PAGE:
To get the cash, all Congress needs to do is repeal the authorization on spending for the remaining sums in President Barack Obama's record-breaking and non-stimulating $787 billion stimulus bill.
A half year has passed since the rushed signing of the stimulus bill to solve the jobs "crisis," and less than 10 percent of the money has been spent.
Politicians were super-quick to line up and get their hands on money for their pet projects — but not so good or fast at designing the type of pro-growth, pro-business legislation that would have actually stimulated the creation of real jobs in the private sector.
Instead, what we got for our money are things like a $4 million paving job on a parking lot for private jets in Aspen, Colo., and $550,000 in government spending for a new skateboard park and tennis court repairs in Pawtucket, R.I.
The skateboard park provides a nice ribbon-cutting opportunity for the local mayor, but it's not exactly the type of spending that accelerates our economic recovery, produces long-term employment, promotes responsible fiscal policy or makes the U.S. more internationally competitive.
The message from Obama at the Feb. 17 signing of the stimulus bill was that the pork-bloated legislation would "create or save" 3.5 million jobs within two years by way of a whole slew of "shovel-ready" projects.
Instead, the shovels are still hanging in the garage, some $708 billion is stuck in the political pipeline, and more than two million more jobs have been lost in the U.S. economy since the bill's passage. No one in Congress or the White House gave any thought to the truism that government can not create jobs by stealing wealth from the private sector and redistributing it under the guise of a "stimulus" plan. It is a logical impossibility.
As with his push for a quick healthcare bill that no one has the time to read, the February stimulus bill was another one of Obama's rush jobs. Both the Senate and House voted on the 1,071-page bill less than 24 hours after it had been posted for the first time on the House Appropriations website.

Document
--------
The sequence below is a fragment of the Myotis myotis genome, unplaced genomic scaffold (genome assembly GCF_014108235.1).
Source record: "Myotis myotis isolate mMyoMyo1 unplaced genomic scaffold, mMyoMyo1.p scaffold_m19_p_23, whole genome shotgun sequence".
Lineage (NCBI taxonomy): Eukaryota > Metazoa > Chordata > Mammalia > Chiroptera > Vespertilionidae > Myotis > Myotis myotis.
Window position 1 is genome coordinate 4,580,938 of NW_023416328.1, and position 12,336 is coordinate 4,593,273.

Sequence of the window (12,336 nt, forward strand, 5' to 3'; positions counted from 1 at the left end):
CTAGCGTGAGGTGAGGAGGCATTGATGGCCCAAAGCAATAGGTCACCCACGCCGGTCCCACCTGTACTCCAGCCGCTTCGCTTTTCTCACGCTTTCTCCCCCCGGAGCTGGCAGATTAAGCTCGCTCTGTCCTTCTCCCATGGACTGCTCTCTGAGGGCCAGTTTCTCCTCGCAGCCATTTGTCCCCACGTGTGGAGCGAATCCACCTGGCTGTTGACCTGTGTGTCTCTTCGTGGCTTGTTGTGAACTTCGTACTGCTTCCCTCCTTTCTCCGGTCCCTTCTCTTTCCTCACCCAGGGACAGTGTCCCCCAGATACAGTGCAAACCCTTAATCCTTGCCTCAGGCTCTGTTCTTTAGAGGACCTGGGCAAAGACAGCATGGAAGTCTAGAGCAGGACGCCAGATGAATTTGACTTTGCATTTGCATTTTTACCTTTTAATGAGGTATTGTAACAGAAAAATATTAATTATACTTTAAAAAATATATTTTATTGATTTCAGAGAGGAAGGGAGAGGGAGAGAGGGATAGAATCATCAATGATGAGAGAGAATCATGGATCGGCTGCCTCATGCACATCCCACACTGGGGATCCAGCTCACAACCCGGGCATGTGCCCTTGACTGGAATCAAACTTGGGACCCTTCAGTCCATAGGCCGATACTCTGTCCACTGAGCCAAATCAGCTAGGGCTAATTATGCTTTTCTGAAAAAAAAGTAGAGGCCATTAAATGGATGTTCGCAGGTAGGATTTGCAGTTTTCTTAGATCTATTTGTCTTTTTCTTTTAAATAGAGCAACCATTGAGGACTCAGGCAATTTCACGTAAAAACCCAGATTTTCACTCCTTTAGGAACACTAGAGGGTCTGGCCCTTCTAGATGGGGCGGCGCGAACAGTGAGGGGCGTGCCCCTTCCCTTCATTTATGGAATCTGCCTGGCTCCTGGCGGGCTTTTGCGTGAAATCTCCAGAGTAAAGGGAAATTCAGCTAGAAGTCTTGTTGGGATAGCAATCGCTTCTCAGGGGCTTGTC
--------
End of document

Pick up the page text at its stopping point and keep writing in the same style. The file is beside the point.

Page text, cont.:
This time around, a hurried 1,000-plus-page healthcare bill is designed to solve the "crisis of 47 million Americans" without health insurance by way of an ObamaCare plan that promises to deliver universal coverage and higher quality at a cheaper price.
Less into peddling nirvana, the Congressional Budget Office estimated that the congressional Democrats' health plans would increase costs in the range of $1 trillion-plus over the next decade, and that's on top of the CBO's projection that the federal budget’s red ink this year will reach a flood level of $1.8 trillion.
With the oft-repeated claim that 47 million Americans lack health insurance, an estimated 11 million of that number are illegal aliens. Another 17 million, according to the Census Bureau, are people who earn more than $50,000 a year and have decided not to carry health insurance. Millions more in the 47 million number are already eligible for care under Medicaid and other government programs. Millions more are temporarily between jobs.
"With reasonable adjustments," i.e., the above deductions from the 47 million figure, "there are in fact less than 10 million individuals who are so-called 'chronically uninsured,'" writes Dominick T. Armentano, professor emeritus of economics at the University of Hartford and a research fellow at The Independent Institute in California. "The Kaiser Family Foundation says the number could be as low as 8 million."
At a healthcare policy cost of $10,000 a year per family, the price to taxpayers of covering those 10 million people with five million policies (figuring an average of two people per household) is $50 billion per year, a pittance compared to the $708 billion that's stuck in the pipeline from Obama's ill-designed and non-stimulating stimulus package.
Simply stated, repeal the $708 billion authorization in unspent funds for the upcoming skateboard parks and zoo enhancements and there's plenty of enough money to provide healthcare coverage for 10 million people for the next decade and a half, all without a dime of new deficit spending and no job-killing tax hikes on the private sector.
Of course, the best bet of all, would be to get government out of the health care business entirely, since it has no constitutional business being involved at all. That would be real reform. Instead, Obama's idea of reform is to demonize doctors, cut business profits and produce another trillion in red ink.
Ralph R. Reiland is an associate professor of economics at Robert Morris University in Pittsburgh.